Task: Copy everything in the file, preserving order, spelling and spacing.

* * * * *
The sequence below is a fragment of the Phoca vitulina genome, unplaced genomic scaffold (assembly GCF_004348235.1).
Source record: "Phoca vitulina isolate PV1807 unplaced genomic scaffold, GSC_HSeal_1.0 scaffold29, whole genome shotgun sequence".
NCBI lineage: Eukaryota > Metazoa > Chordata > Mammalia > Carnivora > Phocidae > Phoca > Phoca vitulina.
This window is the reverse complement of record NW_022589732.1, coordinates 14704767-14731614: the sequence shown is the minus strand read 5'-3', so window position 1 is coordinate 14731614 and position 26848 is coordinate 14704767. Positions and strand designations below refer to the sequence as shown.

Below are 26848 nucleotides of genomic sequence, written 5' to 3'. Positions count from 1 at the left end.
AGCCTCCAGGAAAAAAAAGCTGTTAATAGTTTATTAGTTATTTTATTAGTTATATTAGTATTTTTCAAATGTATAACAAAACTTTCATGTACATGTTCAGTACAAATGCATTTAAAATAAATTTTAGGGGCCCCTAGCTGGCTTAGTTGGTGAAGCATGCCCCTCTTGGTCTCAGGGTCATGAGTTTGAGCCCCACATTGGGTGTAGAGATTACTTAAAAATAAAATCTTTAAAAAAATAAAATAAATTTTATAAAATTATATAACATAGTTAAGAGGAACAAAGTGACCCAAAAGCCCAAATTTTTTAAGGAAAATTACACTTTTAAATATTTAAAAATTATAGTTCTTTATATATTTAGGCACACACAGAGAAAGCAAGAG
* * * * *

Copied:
The sequence below is a fragment of the Phoca vitulina genome, unplaced genomic scaffold (assembly GCF_004348235.1).
Source record: "Phoca vitulina isolate PV1807 unplaced genomic scaffold, GSC_HSeal_1.0 scaffold29, whole genome shotgun sequence".
NCBI lineage: Eukaryota > Metazoa > Chordata > Mammalia > Carnivora > Phocidae > Phoca > Phoca vitulina.
This window is the reverse complement of record NW_022589732.1, coordinates 14704767-14731614: the sequence shown is the minus strand read 5'-3', so window position 1 is coordinate 14731614 and position 26848 is coordinate 14704767. Positions and strand designations below refer to the sequence as shown.

Below are 26848 nucleotides of genomic sequence, written 5' to 3'. Positions count from 1 at the left end.
AGCCTCCAGGAAAAAAAAGCTGTTAATAGTTTATTAGTTATTTTATTAGTTATATTAGTATTTTTCAAATGTATAACAAAACTTTCATGTACATGTTCAGTACAAATGCATTTAAAATAAATTTTAGGGGCCCCTAGCTGGCTTAGTTGGTGAAGCATGCCCCTCTTGGTCTCAGGGTCATGAGTTTGAGCCCCACATTGGGTGTAGAGATTACTTAAAAATAAAATCTTTAAAAAAATAAAATAAATTTTATAAAATTATATAACATAGTTAAGAGGAACAAAGTGACCCAAAAGCCCAAATTTTTTAAGGAAAATTACACTTTTAAATATTTAAAAATTATAGTTCTTTATATATTTAGGCACACACAGAGAAAGCAAGAG